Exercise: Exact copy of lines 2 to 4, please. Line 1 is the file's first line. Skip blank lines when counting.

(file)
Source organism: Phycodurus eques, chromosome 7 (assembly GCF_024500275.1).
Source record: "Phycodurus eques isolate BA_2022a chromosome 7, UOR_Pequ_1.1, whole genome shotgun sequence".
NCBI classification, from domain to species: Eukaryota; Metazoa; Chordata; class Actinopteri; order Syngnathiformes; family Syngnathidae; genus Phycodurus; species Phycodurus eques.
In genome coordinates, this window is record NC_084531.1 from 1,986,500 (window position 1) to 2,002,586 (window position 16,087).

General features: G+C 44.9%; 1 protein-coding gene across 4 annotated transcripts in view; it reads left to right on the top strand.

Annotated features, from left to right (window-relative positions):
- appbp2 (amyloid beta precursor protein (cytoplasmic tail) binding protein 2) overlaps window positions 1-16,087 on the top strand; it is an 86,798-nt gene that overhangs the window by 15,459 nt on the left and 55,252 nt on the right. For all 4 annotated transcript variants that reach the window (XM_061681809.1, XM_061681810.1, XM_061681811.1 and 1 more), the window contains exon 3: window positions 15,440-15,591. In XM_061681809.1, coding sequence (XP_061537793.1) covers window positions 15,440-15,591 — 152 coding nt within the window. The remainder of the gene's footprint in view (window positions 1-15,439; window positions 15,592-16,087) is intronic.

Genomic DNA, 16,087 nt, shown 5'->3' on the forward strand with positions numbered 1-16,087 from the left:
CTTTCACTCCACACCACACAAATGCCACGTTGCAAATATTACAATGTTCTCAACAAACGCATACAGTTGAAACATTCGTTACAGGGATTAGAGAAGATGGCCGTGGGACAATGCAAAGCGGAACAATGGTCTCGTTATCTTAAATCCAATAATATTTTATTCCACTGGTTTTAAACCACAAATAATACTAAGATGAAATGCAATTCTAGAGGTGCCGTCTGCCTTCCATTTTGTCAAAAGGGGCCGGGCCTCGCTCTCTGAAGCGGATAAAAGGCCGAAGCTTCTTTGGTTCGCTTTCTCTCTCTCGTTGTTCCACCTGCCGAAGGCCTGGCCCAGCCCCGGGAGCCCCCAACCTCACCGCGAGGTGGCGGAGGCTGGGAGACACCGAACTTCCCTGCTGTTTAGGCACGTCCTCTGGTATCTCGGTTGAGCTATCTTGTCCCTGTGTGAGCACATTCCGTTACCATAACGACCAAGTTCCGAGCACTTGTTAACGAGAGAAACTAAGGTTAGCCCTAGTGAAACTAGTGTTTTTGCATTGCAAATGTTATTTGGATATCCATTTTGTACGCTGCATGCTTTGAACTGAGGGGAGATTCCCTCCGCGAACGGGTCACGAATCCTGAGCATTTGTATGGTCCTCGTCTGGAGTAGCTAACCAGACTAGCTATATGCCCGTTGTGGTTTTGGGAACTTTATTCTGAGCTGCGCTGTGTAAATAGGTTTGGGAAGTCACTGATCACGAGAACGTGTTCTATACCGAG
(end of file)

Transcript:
Source record: "Phycodurus eques isolate BA_2022a chromosome 7, UOR_Pequ_1.1, whole genome shotgun sequence".
NCBI classification, from domain to species: Eukaryota; Metazoa; Chordata; class Actinopteri; order Syngnathiformes; family Syngnathidae; genus Phycodurus; species Phycodurus eques.
In genome coordinates, this window is record NC_084531.1 from 1,986,500 (window position 1) to 2,002,586 (window position 16,087).